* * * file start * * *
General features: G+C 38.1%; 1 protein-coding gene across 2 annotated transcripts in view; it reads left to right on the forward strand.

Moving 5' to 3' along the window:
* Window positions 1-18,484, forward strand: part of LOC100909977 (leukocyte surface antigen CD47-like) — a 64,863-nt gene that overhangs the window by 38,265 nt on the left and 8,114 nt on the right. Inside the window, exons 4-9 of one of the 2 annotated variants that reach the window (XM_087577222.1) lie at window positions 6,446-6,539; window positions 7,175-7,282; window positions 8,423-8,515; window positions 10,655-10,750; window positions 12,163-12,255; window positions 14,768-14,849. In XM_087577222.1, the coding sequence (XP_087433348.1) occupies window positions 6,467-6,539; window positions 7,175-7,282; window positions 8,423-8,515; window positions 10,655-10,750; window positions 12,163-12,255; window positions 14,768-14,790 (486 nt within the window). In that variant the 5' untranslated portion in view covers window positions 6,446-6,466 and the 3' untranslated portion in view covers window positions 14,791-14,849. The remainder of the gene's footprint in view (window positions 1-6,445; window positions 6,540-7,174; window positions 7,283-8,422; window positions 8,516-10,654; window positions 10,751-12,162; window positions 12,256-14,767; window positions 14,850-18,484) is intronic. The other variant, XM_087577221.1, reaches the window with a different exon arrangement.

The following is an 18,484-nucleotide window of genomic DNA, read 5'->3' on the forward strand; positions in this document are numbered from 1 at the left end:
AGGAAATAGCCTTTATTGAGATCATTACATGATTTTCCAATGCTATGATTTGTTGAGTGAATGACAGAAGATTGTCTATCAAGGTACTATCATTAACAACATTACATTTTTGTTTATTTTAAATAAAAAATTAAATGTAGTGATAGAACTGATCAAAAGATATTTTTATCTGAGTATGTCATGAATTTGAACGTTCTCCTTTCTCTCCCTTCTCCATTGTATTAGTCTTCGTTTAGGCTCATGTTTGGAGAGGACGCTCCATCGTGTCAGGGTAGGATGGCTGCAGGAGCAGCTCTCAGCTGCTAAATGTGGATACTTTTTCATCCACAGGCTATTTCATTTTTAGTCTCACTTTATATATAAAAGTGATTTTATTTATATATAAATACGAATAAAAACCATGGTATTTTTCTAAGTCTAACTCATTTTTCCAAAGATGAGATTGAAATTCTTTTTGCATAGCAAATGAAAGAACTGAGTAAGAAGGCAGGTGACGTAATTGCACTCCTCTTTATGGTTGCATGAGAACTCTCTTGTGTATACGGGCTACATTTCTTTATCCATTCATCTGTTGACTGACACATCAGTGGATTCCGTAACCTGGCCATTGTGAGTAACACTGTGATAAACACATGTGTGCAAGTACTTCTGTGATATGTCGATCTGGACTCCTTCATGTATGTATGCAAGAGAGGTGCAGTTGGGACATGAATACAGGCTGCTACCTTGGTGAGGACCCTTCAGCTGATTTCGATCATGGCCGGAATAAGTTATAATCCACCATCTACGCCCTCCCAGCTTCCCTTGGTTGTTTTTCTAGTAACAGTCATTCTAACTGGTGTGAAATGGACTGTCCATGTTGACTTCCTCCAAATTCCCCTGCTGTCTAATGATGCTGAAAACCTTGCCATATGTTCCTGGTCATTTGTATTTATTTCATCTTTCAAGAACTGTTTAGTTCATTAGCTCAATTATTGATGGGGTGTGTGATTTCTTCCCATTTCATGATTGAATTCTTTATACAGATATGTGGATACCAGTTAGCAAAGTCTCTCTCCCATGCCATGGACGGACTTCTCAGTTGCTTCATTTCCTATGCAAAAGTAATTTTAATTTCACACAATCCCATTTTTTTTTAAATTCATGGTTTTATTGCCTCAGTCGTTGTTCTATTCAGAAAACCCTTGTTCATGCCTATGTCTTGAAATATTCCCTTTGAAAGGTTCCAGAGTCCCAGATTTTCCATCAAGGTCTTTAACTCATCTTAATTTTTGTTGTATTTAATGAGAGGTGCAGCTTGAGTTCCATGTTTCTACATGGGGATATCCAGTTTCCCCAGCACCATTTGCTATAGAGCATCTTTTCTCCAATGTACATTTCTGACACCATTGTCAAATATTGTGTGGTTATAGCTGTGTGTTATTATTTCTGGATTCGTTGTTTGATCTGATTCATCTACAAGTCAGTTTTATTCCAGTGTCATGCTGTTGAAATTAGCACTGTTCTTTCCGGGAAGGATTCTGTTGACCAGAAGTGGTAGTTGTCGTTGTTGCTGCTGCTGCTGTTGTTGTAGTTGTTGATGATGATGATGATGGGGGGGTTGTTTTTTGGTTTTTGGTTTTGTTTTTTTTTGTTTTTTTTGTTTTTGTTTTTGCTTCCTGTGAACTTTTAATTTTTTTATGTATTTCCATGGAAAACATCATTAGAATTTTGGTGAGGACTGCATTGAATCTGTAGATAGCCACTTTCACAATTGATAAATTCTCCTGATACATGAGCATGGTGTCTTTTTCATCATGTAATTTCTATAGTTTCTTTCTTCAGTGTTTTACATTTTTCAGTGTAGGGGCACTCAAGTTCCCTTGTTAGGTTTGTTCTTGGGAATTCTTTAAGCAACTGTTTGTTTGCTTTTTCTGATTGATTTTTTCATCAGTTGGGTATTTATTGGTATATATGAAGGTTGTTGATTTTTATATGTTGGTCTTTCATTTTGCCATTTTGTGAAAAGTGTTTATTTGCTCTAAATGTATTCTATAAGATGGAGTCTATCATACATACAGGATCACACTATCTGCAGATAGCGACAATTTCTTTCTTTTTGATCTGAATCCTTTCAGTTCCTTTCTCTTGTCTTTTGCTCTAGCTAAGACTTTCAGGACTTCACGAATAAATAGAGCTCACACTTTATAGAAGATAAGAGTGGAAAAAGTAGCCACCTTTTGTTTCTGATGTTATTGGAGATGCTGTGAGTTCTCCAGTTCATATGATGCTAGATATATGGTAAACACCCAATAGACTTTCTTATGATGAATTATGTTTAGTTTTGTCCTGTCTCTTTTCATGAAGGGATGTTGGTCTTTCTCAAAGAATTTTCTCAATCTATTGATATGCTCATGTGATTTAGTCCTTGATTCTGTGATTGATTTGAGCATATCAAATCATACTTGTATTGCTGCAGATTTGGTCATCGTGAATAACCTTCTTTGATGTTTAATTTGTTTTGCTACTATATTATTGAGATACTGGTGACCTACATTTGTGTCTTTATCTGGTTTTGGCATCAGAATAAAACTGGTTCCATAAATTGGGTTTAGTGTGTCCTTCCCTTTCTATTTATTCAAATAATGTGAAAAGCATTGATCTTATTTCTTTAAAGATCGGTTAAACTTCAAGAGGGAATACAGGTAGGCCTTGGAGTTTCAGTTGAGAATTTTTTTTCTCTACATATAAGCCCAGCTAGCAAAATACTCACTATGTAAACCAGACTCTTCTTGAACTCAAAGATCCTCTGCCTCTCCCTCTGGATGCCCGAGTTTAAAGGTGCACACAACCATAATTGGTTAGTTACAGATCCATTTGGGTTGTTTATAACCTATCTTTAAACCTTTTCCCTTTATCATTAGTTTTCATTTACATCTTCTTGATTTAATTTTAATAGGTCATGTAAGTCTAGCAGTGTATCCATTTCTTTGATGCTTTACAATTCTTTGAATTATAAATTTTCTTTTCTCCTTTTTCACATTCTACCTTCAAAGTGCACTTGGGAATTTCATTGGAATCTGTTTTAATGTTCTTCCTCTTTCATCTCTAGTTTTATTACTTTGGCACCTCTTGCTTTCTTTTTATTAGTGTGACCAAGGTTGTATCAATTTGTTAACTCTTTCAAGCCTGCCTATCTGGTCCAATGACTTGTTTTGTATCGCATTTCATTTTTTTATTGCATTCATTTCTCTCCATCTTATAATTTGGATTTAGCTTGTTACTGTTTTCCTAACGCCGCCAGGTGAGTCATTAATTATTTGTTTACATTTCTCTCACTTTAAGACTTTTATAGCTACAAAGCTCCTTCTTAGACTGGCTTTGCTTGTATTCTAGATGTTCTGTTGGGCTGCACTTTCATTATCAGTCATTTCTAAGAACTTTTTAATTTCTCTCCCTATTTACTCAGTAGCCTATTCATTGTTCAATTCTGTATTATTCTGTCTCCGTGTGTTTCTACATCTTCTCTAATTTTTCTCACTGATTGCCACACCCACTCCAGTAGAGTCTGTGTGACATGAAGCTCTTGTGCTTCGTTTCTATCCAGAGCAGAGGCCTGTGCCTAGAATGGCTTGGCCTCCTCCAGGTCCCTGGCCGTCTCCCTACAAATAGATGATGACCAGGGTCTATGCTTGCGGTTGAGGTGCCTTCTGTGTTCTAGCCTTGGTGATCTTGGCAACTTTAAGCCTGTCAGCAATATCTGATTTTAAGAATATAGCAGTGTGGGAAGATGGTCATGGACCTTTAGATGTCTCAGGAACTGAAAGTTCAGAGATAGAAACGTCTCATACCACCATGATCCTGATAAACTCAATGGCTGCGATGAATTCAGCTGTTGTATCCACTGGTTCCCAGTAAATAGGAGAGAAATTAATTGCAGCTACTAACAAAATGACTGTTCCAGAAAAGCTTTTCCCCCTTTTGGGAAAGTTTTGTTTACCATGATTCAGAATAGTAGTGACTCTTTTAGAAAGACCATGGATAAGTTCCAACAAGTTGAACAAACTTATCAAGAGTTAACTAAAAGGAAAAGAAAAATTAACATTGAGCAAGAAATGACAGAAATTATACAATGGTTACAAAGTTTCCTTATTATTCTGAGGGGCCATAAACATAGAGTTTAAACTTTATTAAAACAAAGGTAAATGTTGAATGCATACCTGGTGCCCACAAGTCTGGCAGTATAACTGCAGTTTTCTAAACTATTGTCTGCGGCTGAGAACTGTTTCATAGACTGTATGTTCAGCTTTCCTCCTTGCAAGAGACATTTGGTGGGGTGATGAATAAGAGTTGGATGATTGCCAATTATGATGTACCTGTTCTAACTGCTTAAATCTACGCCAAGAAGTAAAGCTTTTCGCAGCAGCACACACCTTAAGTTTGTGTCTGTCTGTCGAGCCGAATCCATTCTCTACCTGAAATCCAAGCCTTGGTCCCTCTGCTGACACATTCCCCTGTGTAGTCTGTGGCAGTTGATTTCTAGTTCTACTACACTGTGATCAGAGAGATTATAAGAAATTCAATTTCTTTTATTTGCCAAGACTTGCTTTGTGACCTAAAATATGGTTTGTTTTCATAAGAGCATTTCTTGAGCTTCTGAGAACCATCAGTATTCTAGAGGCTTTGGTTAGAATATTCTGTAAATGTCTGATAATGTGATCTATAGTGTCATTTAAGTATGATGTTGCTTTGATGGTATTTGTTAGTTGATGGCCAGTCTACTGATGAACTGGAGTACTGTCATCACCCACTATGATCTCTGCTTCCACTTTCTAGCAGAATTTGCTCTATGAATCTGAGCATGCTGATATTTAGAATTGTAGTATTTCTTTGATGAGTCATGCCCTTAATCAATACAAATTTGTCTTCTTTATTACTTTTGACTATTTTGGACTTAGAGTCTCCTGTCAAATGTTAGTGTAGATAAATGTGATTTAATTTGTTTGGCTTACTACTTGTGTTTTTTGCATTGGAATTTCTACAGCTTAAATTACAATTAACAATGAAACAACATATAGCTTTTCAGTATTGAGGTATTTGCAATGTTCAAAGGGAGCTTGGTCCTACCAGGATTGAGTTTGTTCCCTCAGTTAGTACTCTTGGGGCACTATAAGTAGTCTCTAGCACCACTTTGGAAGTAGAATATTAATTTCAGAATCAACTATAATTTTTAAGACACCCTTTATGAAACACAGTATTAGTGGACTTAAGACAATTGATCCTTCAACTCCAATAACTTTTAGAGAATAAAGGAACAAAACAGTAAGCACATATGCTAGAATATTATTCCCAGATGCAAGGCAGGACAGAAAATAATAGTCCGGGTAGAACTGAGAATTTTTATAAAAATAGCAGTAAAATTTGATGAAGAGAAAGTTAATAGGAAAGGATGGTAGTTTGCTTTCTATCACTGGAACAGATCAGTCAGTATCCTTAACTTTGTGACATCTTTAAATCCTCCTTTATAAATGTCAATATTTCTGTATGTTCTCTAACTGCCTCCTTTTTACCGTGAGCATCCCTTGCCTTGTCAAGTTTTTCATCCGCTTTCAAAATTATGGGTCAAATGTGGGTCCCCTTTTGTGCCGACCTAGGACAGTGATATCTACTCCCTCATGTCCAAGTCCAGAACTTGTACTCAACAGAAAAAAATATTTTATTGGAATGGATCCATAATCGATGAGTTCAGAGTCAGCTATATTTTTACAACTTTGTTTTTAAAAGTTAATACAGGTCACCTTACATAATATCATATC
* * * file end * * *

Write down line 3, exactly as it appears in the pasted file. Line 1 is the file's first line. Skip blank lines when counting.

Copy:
* Window positions 1-18,484, forward strand: part of LOC100909977 (leukocyte surface antigen CD47-like) — a 64,863-nt gene that overhangs the window by 38,265 nt on the left and 8,114 nt on the right. Inside the window, exons 4-9 of one of the 2 annotated variants that reach the window (XM_087577222.1) lie at window positions 6,446-6,539; window positions 7,175-7,282; window positions 8,423-8,515; window positions 10,655-10,750; window positions 12,163-12,255; window positions 14,768-14,849. In XM_087577222.1, the coding sequence (XP_087433348.1) occupies window positions 6,467-6,539; window positions 7,175-7,282; window positions 8,423-8,515; window positions 10,655-10,750; window positions 12,163-12,255; window positions 14,768-14,790 (486 nt within the window). In that variant the 5' untranslated portion in view covers window positions 6,446-6,466 and the 3' untranslated portion in view covers window positions 14,791-14,849. The remainder of the gene's footprint in view (window positions 1-6,445; window positions 6,540-7,174; window positions 7,283-8,422; window positions 8,516-10,654; window positions 10,751-12,162; window positions 12,256-14,767; window positions 14,850-18,484) is intronic. The other variant, XM_087577221.1, reaches the window with a different exon arrangement.